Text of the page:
Photo/IllutrationSupporters of former comfort women stage a weekly rally near the statue of a girl representing the sufferings of comfort women in the vicinity of the Japanese Embassy in Seoul on Nov. 21. (The Asahi Shimbun)

SEOUL--South Korea announced it will dissolve a foundation designed to help former “comfort women” with Japanese funds, angering Tokyo and exacerbating friction over the history between the two countries.

The Ministry of Gender Equality and Family said Nov. 21 that it plans to enter legal procedures to disband the Reconciliation and Healing Foundation, a central pillar of a 2015 bilateral agreement that was supposed to be a “final, irreversible resolution” of the comfort women issue.

“We have decided to end the program of the foundation,” a ministry official said, citing criticism at home and consultations with other related ministries.

The issue of comfort women, who were forced to provide sex for Japanese soldiers before and during World War II, has dogged relations for decades.

The foundation has been criticized in South Korea as an insufficient way for Japan to atone for its past. Critics have also said the agreement was reached without prior consultations with the former comfort women themselves.

The South Korean side did not consult the Japanese government on the future of the foundation.

Prime Minister Shinzo Abe expressed his frustration over Seoul's decision. He called on South Korea to honor the 2015 agreement to end the prickly issue as “a member of the global community.”

“Japan has sincerely carried out what was agreed upon as a member of the international community,” Abe told reporters in Tokyo. “If a promise made internationally cannot be kept, it will be impossible to form relations between countries.”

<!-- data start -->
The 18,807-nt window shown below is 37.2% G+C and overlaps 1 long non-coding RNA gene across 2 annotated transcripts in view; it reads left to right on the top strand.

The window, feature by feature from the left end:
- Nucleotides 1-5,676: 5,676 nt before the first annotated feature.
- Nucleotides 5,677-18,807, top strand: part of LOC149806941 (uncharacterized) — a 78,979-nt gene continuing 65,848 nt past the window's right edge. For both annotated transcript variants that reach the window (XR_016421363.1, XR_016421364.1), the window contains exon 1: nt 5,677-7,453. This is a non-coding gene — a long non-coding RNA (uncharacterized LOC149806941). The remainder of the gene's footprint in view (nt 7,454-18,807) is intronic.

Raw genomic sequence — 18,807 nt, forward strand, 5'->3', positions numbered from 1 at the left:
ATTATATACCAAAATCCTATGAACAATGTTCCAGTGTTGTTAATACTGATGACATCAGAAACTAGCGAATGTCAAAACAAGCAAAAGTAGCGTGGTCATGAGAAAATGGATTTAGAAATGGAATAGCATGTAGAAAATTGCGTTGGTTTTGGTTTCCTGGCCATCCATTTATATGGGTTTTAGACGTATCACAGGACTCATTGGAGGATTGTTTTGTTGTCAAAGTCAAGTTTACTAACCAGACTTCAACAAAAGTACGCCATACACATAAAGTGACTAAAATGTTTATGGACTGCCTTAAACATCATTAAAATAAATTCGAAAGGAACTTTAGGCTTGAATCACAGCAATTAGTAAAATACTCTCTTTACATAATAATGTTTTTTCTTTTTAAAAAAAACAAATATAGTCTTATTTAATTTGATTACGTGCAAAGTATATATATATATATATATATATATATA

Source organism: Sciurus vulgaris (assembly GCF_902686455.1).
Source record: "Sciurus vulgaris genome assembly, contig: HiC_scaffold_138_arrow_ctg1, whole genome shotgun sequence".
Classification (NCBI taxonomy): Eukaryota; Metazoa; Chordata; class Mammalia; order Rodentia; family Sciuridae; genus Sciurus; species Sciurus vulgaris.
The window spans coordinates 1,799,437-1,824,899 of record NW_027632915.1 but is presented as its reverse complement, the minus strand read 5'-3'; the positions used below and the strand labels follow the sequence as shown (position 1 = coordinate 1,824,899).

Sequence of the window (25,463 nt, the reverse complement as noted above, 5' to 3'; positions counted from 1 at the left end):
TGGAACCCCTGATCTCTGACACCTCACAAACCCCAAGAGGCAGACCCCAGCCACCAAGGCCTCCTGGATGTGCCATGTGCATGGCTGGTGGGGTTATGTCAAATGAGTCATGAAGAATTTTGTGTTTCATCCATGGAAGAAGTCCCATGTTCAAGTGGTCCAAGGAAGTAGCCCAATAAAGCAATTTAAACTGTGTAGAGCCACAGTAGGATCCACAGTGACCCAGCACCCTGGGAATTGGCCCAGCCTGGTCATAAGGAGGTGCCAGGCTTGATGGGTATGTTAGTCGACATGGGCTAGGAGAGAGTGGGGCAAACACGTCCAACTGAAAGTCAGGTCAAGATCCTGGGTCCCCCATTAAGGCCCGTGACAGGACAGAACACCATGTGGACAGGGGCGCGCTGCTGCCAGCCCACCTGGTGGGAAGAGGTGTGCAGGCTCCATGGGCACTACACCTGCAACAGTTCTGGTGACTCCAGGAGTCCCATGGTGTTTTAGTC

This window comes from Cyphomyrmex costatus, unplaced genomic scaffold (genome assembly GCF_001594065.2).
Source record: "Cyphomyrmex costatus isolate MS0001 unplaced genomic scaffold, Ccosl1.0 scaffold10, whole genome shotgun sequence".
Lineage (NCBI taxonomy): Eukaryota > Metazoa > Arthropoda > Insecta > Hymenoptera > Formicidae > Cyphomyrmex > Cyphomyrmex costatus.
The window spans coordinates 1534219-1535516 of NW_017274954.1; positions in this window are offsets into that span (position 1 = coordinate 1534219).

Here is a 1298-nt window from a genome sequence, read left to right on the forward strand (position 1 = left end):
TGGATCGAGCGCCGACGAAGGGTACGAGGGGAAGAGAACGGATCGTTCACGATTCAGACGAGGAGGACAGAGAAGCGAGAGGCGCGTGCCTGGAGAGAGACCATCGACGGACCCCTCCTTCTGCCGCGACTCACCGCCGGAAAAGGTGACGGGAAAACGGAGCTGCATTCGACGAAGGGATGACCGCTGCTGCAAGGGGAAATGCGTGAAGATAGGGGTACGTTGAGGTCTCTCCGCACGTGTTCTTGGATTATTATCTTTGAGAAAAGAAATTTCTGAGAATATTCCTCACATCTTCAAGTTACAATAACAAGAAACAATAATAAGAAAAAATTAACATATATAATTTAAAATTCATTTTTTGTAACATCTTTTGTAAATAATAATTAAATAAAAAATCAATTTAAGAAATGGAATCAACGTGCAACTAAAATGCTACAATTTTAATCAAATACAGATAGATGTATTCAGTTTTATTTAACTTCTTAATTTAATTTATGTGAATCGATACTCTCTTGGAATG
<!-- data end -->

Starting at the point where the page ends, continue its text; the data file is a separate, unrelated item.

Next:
The Japanese Foreign Ministry summoned South Korea’s ambassador to Japan to lodge a protest.

The agreement was struck in December 2015 after Abe and then South Korean President Park Geun-hye agreed to try to finally resolve the issue.

Under the agreement, the South Korean government established the Reconciliation and Healing Foundation in July 2016, and Japan provided 1 billion yen ($8.9 million) for assistance to the former comfort women two months later.

However, the foundation stopped functioning after most of its board members resigned amid the public outcry in South Korea late last year.

Park’s successor, President Moon Jae-in, in January said South Korea would not scrap or renegotiate the agreement. But he said the foundation will continue for victims without the use of funds from Japan.

The South Korean government in July decided to allocate the equivalent of 1 billion yen on its own to the foundation to offset Japan’s contribution.

The top bureaucrat of South Korea’s Foreign Ministry informed his Japanese counterpart in late October that Seoul planned to disband the foundation.

The foundation has already provided financial assistance to former comfort women and bereaved families of the victims. It reportedly has slightly more than 500 million yen left from the Japanese funds.

On the remaining Japanese funds and Seoul’s allocation, the official with the Ministry of Gender Equality and Family said, “We will prepare a reasonable way to handle the situation.”

The official added that the government will seek the opinions of survivors and their supporters, and take diplomatic steps concerning the issue after holding talks with the Japanese government.

The 2015 agreement faced problems from the start. It called on South Korea to relocate a statue of a girl representing the sufferings of comfort women that was set up by civic groups near the Japanese Embassy in Seoul.

But there has been little progress on this front.

Tokyo and Seoul also confirmed in the agreement that they will avoid denouncing each other in the international community over the comfort women issue.

Relations between the two countries have recently been further strained over issues stemming from Japan’s colonial rule of the Korean Peninsula from 1910 to 1945.

In late October, South Korea’s Supreme Court ordered Japanese steelmaker Nippon Steel & Sumitomo Metal Corp. to pay compensation to wartime laborers from South Korea.

The Japanese government denounced the court’s ruling.

Japan has long argued that all compensation issues during the war had been “settled completely and finally” by the 1965 bilateral agreement on settlement of property and claims.

(This article was compiled from reports by Hajimu Takeda and Yoshihiro Makino in Seoul).